Tuesday, February 2, 2021

On Medium: How Democratic Triangulation Drove Republicans into Trumpian Lunacy

Here's an article on centrist liberalism and the slide into a right-wing cult.


  1. Growing up in the 90's I was baffled by the intense hatred conservatives (especially Rush Limbaugh) evidently felt for Bill Clinton. The president seemed to me to be a solid centrist with no intention of rocking the boat or reversing the policies of his conservative predecessors. I didn't know about Glass-Steagall until much later, but kicking people off welfare, signing NAFTA, & turning the war on drugs into a crusade against casual marijuana users were not things that I would have expected any conservative to get up in arms about. So then, in your opinion, they might have been less hostile toward Clinton if he had behaved more like a democrat than a republican? Was it his usurpation of typically conservative perogatives that pissed off guys like Limbaugh & Gingrich rather than his half-assed attempt to improve healthcare or his extramarital dalliances? If so, then they are even more petty & disingenuous than I imagined. If republicans really believe in their platform, they ought to have hailed Clinton as one of the greatest presidents in recent history, his party affiliation notwithstanding.

    1. Well, in Clinton's case, the Republicans hated him for personal reasons, because they thought he was an unrepentant sinner and a hypocrite. If he agreed with the Republicans, why was he running as a Democrat? Gingrich's motives were more Machiavellian. He wanted the Republicans to dominate Congress the way the Democrats had, whereas modern conservatism ought to remain in the shadows as the pseudophilosophy it is. Gingrich was a zealot for his brand of social conservatism, which means he had to oppose the Democrats for every slight disagreement the conservatives had with the Democrats even though neoliberalism was aligning the two parties.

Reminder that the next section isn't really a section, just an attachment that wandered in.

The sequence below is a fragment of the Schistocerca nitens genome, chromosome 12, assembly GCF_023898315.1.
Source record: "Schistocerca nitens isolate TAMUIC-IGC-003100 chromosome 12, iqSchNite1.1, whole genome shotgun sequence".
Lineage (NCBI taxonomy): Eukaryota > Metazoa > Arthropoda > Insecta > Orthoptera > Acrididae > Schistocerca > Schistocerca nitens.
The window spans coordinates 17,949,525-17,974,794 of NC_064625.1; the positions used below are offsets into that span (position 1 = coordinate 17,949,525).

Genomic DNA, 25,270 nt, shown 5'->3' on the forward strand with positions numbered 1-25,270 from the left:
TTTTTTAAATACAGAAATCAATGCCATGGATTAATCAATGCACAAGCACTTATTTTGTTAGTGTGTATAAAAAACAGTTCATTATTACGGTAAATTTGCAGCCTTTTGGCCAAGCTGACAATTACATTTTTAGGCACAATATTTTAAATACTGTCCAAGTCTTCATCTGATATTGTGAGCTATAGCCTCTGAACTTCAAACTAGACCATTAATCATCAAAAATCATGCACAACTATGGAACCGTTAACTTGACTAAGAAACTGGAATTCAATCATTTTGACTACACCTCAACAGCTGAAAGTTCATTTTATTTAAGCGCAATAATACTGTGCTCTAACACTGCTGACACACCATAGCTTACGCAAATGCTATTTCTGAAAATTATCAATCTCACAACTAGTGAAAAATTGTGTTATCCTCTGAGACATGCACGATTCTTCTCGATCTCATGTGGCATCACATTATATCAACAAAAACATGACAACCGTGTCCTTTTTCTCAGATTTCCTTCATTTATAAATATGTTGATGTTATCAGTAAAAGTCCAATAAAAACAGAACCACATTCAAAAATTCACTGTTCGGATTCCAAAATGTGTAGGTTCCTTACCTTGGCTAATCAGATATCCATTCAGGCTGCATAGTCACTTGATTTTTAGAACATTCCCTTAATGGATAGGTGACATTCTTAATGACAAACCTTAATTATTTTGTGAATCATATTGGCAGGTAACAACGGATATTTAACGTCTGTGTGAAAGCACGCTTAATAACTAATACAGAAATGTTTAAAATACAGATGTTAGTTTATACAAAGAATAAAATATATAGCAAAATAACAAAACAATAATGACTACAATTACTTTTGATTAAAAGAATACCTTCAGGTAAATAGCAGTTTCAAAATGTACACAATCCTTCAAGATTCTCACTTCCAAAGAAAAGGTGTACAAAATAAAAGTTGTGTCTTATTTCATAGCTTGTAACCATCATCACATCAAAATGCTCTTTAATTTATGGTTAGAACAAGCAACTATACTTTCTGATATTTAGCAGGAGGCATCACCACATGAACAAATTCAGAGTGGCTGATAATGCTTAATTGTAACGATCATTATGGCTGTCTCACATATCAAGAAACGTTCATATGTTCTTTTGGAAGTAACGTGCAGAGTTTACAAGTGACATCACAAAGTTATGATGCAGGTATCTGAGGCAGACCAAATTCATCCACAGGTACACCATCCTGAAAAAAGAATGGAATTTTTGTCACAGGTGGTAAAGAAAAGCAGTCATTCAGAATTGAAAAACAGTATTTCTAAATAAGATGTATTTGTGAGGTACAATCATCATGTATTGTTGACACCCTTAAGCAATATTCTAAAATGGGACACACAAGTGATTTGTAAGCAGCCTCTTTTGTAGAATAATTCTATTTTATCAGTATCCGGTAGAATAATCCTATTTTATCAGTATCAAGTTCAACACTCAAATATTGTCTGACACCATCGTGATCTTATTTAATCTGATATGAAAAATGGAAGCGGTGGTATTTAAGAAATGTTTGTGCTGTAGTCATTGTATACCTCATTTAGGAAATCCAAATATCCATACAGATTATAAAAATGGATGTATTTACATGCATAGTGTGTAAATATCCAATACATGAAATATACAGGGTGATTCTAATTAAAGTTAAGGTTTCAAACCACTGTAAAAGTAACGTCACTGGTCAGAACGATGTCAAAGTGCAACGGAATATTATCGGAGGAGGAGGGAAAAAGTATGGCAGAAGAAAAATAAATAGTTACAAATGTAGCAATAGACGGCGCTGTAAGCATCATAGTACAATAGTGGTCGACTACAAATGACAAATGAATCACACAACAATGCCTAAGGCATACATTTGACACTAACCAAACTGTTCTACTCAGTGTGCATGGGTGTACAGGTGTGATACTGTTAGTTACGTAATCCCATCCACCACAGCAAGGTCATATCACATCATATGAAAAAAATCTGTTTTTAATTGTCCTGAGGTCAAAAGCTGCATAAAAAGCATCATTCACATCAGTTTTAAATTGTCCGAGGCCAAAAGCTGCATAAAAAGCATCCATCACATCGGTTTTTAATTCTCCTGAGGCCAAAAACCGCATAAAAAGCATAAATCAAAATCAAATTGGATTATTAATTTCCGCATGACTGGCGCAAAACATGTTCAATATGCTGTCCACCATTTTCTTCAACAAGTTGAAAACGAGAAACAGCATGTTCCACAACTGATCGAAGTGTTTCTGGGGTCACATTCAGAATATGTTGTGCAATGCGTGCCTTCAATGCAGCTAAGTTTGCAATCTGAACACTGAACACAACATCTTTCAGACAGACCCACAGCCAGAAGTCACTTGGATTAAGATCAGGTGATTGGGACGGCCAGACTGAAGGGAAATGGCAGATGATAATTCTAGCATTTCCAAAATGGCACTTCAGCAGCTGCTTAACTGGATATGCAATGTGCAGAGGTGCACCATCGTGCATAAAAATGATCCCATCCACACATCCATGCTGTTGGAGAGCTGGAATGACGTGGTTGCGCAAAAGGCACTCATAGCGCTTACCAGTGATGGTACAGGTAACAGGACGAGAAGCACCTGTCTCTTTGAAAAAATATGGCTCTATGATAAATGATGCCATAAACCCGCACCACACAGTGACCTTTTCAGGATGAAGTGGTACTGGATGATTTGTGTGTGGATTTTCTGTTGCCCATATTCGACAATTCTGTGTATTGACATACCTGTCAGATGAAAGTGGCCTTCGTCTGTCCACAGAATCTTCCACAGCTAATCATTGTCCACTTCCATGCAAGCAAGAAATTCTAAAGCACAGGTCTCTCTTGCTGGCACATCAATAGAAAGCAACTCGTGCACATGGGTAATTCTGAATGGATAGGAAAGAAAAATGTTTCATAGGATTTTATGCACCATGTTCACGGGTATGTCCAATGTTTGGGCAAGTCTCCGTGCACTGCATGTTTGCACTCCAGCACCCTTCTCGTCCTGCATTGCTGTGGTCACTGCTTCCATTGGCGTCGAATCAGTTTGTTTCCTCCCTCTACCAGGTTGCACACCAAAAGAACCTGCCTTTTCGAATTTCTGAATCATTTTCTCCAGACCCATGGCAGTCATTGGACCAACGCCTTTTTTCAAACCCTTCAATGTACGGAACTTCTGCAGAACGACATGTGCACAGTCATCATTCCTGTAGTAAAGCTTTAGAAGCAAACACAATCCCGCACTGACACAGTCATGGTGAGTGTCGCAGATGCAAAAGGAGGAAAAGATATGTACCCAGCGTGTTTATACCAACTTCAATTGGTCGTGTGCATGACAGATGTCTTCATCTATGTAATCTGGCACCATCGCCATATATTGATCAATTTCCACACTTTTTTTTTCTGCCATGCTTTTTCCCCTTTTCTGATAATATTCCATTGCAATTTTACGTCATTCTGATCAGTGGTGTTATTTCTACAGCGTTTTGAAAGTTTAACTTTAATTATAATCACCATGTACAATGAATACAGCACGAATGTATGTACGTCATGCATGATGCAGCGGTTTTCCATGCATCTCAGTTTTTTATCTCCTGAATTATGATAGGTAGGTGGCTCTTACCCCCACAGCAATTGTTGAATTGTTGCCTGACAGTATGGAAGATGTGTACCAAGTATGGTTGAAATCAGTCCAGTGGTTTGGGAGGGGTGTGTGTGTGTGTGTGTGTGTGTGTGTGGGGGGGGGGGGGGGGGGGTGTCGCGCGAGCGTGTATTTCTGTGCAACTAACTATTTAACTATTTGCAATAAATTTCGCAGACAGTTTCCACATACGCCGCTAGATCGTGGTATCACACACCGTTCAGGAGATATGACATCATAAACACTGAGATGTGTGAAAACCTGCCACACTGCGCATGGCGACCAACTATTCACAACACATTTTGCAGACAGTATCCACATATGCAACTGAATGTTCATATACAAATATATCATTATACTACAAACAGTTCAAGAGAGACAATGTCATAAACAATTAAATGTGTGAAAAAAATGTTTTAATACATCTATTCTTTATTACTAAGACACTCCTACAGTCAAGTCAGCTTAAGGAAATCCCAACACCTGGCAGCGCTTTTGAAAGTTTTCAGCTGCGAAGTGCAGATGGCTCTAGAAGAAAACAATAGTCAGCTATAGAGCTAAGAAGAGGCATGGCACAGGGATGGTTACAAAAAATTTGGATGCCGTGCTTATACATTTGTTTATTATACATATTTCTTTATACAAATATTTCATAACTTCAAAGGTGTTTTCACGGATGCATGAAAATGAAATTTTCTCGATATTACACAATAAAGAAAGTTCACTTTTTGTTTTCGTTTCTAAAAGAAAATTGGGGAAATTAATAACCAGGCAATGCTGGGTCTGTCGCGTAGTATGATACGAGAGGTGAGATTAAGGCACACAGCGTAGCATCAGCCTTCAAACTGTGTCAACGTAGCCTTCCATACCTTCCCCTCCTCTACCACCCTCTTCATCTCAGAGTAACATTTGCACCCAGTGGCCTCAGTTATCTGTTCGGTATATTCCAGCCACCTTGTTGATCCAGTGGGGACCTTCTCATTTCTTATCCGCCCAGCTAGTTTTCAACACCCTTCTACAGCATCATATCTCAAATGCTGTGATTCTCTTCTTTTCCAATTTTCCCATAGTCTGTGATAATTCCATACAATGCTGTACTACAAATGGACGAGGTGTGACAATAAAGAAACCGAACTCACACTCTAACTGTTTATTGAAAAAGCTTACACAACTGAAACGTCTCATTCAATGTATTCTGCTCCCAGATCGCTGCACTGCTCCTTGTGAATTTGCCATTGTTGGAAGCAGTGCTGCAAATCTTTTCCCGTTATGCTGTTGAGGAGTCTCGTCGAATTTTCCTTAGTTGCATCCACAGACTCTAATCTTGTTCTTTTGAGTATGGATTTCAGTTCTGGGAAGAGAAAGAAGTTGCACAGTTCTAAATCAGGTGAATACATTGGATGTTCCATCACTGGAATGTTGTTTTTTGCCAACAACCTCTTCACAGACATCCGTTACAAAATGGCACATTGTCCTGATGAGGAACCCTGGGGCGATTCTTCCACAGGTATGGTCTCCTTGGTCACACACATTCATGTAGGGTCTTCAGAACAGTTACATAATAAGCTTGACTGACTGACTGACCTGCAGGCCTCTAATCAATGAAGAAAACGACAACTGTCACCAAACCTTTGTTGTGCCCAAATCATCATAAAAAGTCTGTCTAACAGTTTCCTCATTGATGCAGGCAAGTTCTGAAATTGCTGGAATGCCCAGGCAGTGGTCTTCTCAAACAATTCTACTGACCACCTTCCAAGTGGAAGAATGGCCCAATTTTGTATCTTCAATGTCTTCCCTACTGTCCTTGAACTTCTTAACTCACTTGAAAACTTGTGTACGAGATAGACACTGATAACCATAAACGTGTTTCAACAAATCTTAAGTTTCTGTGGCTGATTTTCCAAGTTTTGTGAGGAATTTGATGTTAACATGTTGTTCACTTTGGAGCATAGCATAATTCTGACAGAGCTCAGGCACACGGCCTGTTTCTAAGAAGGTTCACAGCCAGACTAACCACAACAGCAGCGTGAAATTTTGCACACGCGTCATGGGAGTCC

Indeed, though, the mystery is why the Republicans didn't and don't publicly cheer the Democrats' neoliberalism. Partly, it's because the Democrats are rhetorically progressive, which is their pretense. In practice, also, Republicans became more extreme; they kept moving further to the right, wanting larger tax cuts and more privatization, trying out more and more uncompromising and self-destructive positions, so neoliberalism (free market economics) was no longer conservative enough.

      But I suspect there's also a more sinister reason, which is that the Republicans had to keep their unity with the Democrats secret, for fear of giving away the game of plutocracy. This is the constraint of the two-party system: the public has to feel divided to keep them engaged. Otherwise, they might start to wonder whether their democracy is a sham and whether unelected parties hold all the real power.

      In a neoliberal state, the politicians become managers, not leaders, and the real voting happens in the market when consumers choose to buy certain products. The voters have to feel in charge in a democracy, but in a capitalist society that contains private monopolies and oligopolies, an elite takes over in various ways. The underlying conflict, then, is between democracy and capitalism. Neoliberalism negates the former on behalf of the latter. So Democratic triangulation should prove self-destructive for that party too.